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JOSEPH CORNISH

16-12-1750 (Taunton, Somerset) - 09.10.1823 (Colyton, Devon)

Named after his father, a woollen-dresser (d.1776), Joseph was the youngest of seven children. His mother, Honour (d.1769) was his father's second wife. The family were Presbyterian. Joseph had two uncles who were ministers: JOHN CORNISH at Leather Lane Presbyterian Church, London, and JAMES CORNISH at Dulverton Presbyterian Church, Somerset.

Joseph attended Coward's Academy, Hoxton from 1767-72. He was commended to Colyton Presbyterian Chapel by THOMAS AMORY the minister at Taunton, and began his ministry there in July 1772. He was ordained at Taunton on 11-05-1773.

His annual stipend was 40 and his board cost him 20 p.a. With the balance he was able to support many charitable causes. He never married. In 1782 he opened a classical school in the gallery of the chapel, until 1796 when he purchased a house for this purpose and took in boarders. The school flourished and continued until the end of 1819. During his ministry Joseph wrote several books on non-conformity and several biographies.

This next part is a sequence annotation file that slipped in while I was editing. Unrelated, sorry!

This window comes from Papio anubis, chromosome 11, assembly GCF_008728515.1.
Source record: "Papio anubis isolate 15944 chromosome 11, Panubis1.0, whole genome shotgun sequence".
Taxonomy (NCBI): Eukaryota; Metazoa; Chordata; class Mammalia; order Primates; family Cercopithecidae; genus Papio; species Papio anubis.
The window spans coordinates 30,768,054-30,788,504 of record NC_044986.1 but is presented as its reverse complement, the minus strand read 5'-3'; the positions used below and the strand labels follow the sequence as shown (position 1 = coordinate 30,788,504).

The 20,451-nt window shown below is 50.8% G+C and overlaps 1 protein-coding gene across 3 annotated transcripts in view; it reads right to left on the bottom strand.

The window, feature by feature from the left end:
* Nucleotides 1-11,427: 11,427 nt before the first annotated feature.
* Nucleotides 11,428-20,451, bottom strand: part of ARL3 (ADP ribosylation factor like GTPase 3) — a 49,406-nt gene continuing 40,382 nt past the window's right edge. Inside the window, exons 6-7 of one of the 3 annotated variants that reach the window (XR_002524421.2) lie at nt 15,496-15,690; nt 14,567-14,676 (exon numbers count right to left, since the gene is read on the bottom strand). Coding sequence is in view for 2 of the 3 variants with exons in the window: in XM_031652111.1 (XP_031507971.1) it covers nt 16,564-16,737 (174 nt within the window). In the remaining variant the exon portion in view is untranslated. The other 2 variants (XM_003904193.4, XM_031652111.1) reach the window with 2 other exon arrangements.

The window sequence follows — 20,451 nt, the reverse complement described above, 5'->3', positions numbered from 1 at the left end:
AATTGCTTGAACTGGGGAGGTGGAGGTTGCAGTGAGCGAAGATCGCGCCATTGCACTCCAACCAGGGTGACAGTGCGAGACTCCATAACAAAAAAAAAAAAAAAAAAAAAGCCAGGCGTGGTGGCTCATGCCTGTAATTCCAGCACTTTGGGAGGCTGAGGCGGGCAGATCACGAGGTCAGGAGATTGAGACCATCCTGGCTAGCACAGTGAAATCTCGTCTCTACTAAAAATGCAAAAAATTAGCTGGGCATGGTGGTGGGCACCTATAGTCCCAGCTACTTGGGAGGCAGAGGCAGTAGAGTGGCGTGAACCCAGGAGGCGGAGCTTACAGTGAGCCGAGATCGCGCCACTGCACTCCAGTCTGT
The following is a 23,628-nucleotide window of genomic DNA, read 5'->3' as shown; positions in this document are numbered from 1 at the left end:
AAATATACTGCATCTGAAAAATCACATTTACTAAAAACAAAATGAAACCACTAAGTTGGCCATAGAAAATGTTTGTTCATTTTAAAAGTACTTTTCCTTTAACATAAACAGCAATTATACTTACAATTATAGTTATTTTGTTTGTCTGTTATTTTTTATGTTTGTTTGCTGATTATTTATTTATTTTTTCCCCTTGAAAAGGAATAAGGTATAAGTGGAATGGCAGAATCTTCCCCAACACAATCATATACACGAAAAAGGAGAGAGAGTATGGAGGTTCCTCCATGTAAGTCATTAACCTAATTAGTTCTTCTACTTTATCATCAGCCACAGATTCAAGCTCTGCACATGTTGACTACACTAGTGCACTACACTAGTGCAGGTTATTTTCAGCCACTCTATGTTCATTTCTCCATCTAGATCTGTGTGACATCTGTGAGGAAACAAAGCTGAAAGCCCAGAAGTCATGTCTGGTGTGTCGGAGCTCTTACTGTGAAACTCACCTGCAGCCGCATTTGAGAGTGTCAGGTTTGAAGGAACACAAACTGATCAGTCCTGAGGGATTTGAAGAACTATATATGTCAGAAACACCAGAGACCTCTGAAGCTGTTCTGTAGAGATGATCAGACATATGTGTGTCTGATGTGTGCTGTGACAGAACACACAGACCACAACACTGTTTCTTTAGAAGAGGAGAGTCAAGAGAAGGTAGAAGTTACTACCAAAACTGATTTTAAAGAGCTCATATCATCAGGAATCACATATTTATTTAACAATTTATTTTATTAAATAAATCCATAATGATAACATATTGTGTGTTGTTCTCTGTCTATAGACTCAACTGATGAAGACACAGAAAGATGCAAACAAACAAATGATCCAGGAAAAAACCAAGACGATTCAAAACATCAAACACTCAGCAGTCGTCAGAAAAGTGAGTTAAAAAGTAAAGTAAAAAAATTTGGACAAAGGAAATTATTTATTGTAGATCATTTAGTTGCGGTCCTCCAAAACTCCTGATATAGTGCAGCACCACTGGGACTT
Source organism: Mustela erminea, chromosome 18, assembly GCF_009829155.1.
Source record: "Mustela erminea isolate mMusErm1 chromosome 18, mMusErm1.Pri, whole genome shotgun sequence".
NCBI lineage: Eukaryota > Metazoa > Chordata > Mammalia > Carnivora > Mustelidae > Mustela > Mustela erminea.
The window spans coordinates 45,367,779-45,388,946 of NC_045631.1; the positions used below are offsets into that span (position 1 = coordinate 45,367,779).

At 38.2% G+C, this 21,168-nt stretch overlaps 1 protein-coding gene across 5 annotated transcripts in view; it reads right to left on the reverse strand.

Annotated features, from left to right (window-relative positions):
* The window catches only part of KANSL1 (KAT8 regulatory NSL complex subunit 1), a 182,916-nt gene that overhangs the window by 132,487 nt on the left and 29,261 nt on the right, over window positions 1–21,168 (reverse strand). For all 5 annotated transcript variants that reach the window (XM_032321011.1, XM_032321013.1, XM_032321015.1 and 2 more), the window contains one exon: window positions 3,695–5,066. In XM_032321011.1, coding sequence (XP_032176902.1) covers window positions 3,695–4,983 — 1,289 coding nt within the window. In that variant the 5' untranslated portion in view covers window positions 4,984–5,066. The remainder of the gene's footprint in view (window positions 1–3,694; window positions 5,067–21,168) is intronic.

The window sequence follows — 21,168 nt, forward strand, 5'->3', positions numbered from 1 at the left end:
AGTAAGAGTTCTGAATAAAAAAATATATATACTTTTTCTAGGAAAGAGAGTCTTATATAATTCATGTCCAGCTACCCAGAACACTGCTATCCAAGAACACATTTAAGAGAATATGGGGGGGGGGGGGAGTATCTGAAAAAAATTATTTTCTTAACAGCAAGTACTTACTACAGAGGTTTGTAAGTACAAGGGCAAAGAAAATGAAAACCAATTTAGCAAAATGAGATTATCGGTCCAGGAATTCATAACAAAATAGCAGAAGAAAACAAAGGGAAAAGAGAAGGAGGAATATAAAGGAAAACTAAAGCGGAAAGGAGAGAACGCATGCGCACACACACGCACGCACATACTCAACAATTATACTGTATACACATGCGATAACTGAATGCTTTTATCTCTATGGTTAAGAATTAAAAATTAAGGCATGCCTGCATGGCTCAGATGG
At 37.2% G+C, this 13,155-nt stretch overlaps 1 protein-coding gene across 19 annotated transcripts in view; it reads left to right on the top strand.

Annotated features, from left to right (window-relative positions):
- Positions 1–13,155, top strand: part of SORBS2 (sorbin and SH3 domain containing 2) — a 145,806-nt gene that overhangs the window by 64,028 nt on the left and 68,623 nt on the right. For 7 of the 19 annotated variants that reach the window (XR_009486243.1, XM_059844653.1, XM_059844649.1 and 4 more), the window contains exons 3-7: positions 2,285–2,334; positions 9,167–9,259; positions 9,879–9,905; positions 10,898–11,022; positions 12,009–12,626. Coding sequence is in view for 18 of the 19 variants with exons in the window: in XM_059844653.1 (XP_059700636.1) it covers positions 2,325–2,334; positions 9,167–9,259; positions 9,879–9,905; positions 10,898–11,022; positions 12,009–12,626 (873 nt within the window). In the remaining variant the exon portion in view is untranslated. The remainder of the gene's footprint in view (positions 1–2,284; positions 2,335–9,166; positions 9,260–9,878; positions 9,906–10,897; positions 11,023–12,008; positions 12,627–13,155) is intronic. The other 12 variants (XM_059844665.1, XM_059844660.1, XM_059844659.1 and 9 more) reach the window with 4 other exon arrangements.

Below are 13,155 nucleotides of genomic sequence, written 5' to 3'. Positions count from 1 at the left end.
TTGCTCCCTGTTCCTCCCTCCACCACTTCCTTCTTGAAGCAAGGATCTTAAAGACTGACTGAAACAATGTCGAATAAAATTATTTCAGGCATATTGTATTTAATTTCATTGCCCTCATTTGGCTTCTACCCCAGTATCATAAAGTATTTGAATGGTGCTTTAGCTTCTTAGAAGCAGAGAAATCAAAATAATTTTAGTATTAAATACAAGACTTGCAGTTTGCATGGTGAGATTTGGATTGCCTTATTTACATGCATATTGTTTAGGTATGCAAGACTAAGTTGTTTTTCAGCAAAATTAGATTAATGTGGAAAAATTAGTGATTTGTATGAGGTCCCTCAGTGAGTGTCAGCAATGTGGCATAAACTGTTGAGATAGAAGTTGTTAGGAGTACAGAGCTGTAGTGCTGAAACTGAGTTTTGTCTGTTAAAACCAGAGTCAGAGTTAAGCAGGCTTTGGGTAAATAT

At the commencement of Joseph's ministry congregations grew healthily. After a while they began to decline. Joseph received a most unwelcome letter from four neighbouring ministers on 28-04-1814 suggesting he should retire. Joseph believed in religious liberty rather than allegiance to any sectarian organisation or theological system and this broad-minded approach probably was the cause of the writing of the letter. He refused to give up and continued until he fell ill in August 1823. In consequence a new meeting house was built nearby for Calvinistic dissenters and this no doubt caused a further decline in Joseph's congregation.

Joseph was buried in Colyton and a marble tablet placed in his meeting house in his memory. Among his bequests was a sum of 400 to the London Presbyterian Fund.

Joseph senior's business was ruined by the American War and he had died owing quite a large sum of money. Joseph very soon paid off the creditors in full and thus restored the good name of the family.